To check if authentication is required for single-user mode:
grep SINGLE /etc/sysconfig/init
The output should be as follows if authentication is required.
By default, no authentication is performed if single-user mode is selected. To require entry of the root password in single-user mode, add or correct the following line in the file
Why? I can only guess. Perhaps it is assumed that the machine is physically secure.
As @JeffSchaller points out, the current value of
SINGLE is likely
To incorporate a good comment by @BaardKopperud as well, to try to keep it from getting buried in comments...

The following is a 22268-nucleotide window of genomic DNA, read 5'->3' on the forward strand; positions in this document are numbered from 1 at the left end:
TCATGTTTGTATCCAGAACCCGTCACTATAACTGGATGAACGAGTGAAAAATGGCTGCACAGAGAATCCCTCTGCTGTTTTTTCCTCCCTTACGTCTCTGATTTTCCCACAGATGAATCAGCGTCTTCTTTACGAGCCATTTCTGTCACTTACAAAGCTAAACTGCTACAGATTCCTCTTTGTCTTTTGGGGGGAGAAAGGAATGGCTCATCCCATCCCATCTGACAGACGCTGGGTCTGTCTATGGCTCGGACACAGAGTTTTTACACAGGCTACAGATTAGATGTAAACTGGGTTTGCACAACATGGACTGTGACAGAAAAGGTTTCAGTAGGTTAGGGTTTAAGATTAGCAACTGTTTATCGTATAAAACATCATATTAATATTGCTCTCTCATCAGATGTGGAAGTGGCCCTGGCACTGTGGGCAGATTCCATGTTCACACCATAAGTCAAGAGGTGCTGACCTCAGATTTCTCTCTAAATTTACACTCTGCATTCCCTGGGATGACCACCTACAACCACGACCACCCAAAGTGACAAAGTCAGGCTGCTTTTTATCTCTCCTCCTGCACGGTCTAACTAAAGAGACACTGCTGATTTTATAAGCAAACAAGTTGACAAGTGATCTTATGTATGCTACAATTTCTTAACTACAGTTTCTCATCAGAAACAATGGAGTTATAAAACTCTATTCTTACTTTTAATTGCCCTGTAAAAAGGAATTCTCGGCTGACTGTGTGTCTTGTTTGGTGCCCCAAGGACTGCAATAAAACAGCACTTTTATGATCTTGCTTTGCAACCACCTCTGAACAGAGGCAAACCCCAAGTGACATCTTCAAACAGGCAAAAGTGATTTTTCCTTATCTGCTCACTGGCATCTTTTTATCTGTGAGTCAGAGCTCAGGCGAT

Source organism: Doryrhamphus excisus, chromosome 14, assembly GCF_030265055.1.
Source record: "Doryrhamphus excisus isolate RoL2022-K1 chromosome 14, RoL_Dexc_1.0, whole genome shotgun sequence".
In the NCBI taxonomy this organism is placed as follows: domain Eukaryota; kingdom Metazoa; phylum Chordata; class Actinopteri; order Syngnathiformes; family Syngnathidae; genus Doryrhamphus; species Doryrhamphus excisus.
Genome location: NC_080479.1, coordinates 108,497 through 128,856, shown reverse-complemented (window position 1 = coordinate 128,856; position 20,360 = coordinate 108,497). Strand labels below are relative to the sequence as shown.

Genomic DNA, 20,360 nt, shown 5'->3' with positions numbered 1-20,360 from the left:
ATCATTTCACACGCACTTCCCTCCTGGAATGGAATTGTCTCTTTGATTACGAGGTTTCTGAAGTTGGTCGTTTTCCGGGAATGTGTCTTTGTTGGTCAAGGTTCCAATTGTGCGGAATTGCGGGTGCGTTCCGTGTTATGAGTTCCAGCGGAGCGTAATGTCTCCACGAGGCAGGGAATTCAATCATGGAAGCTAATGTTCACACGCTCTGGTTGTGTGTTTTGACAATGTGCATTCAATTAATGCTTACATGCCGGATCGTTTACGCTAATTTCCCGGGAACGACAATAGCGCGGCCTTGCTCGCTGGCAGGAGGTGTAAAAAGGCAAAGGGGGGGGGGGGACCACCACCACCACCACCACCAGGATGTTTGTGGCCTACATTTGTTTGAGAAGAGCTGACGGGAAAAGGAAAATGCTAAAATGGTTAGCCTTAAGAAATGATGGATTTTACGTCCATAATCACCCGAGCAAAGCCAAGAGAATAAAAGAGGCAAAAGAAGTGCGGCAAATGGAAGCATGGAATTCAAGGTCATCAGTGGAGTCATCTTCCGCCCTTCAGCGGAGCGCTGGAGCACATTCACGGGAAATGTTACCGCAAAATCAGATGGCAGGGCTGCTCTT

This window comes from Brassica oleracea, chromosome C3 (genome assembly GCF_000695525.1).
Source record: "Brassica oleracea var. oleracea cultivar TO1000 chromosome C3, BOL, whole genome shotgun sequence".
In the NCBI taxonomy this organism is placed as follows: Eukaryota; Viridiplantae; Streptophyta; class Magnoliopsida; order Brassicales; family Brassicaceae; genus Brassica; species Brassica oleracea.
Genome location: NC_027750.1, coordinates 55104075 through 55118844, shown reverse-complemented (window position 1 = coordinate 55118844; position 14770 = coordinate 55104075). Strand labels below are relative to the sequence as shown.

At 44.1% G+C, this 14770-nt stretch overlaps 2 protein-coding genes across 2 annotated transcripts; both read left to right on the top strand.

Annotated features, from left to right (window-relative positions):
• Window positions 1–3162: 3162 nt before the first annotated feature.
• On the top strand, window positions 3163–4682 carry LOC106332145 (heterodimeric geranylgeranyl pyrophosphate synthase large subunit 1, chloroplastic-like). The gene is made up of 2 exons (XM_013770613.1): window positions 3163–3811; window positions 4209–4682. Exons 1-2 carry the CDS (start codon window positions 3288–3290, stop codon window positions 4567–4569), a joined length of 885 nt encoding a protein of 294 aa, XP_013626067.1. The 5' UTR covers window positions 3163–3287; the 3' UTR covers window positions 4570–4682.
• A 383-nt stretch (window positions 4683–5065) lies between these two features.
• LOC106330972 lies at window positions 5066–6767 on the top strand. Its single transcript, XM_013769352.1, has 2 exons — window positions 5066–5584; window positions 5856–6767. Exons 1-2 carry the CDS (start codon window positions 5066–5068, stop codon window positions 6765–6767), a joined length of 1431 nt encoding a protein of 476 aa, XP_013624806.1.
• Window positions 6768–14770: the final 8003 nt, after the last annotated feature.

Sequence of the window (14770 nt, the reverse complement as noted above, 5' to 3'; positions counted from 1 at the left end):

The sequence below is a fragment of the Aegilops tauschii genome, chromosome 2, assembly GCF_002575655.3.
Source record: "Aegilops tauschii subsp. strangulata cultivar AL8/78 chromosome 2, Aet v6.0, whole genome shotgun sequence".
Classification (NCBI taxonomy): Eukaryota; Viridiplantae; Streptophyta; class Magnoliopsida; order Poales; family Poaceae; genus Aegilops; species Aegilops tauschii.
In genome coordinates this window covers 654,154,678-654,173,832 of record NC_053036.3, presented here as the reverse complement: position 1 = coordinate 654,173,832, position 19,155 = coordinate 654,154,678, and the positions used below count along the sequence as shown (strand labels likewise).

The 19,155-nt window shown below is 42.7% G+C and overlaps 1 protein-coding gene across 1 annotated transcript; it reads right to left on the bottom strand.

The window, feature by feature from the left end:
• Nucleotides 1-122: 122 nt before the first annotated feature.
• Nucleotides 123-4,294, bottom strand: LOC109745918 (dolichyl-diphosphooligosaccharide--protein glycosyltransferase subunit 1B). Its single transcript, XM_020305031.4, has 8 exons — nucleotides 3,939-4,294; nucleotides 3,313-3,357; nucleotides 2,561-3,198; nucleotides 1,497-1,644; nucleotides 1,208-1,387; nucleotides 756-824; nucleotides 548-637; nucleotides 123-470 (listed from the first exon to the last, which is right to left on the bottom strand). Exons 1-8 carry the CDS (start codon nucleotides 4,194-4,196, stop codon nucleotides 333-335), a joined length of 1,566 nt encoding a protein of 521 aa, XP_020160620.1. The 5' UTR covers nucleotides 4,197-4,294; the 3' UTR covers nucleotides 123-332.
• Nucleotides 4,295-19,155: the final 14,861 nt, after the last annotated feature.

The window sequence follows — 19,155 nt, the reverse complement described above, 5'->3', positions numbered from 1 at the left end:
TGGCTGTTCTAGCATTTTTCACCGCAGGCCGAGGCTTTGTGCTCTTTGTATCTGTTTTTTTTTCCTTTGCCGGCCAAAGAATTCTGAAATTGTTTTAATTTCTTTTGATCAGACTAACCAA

Well traditionally single-user would mean no network and no remote or terminal log-ins. The only active terminal would be "the console" - the one terminal directly hooked-up to the computer - usually located in a locked computer-room with access to only a select few. In such an enviroment, it probably didn't matter so much if there were no password - especially since it usually would require the root-password to take the system to single-user in the first place.